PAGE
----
If we can set up a control group like this, and be sure what the historical productivity trend was, we can be fairly sure to identify any productivity increases stemming from training. I say fairly sure, because there is still the Hawthorne effect to consider, in which people increase productivity simple as a result of change/observation. (In the Western Electric Hawthorne electrical plant in the 1920s, workers’ productivity increased temporarily when factory floor lighting was improved, and then increased again when it was reduced.)

But if the Hawthorne effect can be accounted for (and it can), and if we have historical data and a control group, then ROI should be calculable (if we avoid for the moment the huge subject of calculating the monetary value of the output of non-sales staff).

Yet it was only after several years of false starts that Neil Rackham, a scientifically rigorous research psychologist and founder of sales training company Huthwaite was able to find an organisation willing to undergo a rigorous ROI trial – Motorola, Canada.

The results (published in Appendix A of Rackham's 1981 book SPIN Selling) did indeed show a significant increase in sales as a result of training. Even so, Rackham adds:

”There are even more tests I'd like to carry out before I'll be totally satisfied that the ideas I've described in this book will significantly improve the results of major sales.”

This man stood to gain considerably by proclaiming the validity of the training programme he had devised. If he felt less than totally convinced by his ROI study, this is surely a lesson for the rest of us. ROI is complicated; it’s very time consuming and it may not in the end be convincing to an expert in the field.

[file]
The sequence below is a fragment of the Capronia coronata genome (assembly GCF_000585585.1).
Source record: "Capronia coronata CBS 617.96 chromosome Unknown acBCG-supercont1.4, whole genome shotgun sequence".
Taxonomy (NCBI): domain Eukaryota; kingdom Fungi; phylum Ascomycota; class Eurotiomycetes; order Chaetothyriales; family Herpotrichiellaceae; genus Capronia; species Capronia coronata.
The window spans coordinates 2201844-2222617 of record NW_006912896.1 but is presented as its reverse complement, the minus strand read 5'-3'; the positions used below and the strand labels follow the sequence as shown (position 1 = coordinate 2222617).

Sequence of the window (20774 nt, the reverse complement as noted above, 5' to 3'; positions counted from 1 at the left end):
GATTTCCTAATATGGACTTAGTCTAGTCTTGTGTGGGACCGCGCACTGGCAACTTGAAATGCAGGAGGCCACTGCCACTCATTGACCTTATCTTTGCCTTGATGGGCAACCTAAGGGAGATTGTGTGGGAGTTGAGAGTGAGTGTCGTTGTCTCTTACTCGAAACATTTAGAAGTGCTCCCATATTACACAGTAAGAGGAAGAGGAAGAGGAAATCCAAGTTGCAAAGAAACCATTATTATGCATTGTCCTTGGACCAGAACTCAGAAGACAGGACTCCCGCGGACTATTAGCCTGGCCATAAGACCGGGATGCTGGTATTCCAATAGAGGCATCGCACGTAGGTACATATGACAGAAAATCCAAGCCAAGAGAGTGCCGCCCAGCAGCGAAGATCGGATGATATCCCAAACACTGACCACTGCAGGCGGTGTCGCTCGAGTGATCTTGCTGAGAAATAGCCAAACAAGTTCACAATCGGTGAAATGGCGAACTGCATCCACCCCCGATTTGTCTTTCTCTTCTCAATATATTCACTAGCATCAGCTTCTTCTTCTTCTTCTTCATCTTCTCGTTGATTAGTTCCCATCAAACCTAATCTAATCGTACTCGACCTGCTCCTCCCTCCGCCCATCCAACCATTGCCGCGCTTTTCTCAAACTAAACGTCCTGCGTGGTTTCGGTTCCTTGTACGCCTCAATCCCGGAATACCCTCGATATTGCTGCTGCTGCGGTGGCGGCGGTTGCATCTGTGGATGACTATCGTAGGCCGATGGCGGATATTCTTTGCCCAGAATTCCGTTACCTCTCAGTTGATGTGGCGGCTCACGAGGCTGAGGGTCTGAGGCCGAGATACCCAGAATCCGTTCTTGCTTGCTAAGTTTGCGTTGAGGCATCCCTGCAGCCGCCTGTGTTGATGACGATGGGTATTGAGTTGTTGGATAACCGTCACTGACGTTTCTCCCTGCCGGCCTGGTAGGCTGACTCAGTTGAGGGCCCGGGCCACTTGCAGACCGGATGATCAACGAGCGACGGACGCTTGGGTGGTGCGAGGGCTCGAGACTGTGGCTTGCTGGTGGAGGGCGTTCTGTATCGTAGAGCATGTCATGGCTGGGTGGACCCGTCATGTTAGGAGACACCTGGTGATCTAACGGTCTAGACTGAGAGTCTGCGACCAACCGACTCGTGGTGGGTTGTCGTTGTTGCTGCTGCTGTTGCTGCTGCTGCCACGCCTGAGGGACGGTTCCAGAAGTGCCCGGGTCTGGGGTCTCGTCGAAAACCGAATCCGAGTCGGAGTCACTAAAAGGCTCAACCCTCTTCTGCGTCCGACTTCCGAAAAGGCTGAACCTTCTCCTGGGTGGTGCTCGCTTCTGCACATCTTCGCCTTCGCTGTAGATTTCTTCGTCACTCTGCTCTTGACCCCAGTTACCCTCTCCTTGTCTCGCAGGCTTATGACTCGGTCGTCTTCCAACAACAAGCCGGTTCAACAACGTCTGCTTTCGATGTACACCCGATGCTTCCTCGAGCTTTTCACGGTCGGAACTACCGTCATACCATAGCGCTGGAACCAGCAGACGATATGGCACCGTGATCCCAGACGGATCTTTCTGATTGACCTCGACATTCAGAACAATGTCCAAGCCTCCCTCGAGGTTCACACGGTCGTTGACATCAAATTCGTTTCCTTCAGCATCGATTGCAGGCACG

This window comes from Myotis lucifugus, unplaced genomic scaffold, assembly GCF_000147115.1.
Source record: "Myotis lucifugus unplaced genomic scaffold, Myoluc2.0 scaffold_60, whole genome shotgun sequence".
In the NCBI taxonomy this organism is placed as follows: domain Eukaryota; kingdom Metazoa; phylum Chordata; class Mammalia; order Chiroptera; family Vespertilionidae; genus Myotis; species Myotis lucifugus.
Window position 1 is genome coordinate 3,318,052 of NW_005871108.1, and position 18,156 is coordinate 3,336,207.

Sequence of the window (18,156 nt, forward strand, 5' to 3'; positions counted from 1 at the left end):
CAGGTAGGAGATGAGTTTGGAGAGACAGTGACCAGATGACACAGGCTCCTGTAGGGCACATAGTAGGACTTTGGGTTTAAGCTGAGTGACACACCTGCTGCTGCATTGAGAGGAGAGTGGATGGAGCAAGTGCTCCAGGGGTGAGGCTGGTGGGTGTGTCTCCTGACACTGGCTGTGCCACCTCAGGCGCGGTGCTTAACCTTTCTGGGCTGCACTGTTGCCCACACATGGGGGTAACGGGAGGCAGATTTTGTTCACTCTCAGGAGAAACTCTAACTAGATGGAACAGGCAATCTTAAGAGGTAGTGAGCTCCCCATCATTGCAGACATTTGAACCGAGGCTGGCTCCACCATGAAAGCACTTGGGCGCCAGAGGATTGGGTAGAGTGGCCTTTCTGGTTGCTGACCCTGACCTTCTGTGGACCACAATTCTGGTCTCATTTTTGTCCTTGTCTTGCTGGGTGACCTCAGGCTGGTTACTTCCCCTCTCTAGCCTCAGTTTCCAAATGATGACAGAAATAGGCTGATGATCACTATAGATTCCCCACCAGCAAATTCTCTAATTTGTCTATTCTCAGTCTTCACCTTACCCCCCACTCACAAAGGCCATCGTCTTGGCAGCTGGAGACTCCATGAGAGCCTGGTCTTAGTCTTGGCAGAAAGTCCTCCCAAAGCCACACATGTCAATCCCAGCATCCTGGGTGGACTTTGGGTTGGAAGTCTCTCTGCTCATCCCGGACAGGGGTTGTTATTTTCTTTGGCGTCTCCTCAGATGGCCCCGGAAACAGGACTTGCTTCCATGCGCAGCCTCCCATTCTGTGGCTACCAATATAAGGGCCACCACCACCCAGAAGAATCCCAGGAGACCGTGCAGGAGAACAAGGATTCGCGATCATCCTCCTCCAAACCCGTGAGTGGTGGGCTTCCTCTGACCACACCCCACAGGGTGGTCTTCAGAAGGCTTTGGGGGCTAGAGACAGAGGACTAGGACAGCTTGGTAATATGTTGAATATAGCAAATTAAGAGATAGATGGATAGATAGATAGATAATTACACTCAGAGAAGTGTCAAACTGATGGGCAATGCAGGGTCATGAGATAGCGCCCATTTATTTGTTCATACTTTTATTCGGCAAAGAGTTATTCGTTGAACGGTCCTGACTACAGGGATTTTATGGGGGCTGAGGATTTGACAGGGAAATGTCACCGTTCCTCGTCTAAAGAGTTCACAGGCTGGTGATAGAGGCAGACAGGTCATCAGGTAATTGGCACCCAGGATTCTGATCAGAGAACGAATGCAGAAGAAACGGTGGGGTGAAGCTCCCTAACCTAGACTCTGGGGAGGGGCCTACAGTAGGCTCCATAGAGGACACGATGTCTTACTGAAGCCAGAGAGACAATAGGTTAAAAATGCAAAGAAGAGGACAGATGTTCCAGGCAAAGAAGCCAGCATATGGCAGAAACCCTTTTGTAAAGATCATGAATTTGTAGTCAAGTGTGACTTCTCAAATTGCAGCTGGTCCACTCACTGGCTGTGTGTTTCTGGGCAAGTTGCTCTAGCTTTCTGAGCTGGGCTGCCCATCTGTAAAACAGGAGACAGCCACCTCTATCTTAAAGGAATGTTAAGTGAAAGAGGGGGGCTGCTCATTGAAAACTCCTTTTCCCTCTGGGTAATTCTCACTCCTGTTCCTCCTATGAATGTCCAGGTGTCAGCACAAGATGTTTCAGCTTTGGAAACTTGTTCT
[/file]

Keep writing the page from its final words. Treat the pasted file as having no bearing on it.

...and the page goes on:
But there’s a more important reason why training ROI is just not worth the effort.

The wrong answer
At the beginning of this piece, I said that there was a second, fundamental reason why people don’t carry out ROI studies on training. It is this:

Apart from training professionals, nobody really cares about training ROI.

If they did care, believe me, we’d be swamped with rigorous studies. The reason Rackham had trouble finding a company willing to be the guinea pig for his ROI study was not just the complexity of setting up a representative control group, or the political difficulty of explaining to half a sales force why they weren’t getting trained. It was the constant response he received: ‘Look we’re pretty sure that the training works well enough. Skip the ROI and just get on with it’.

In other words ROI is the wrong answer to the right question.

The question (coming from managers and directors) is: `How do I know this training is valuable to the organisation?' to which the answer from the training department need not be `because I can show you, through this exhaustive ROI study, the increased monetary value of productivity that will result'.

So what do they want if they don't want ROI? They want value. They want training (where training is the best solution) to make the organisation more effective. What exactly does that mean? I don't know, because I'm not in your business, but you should.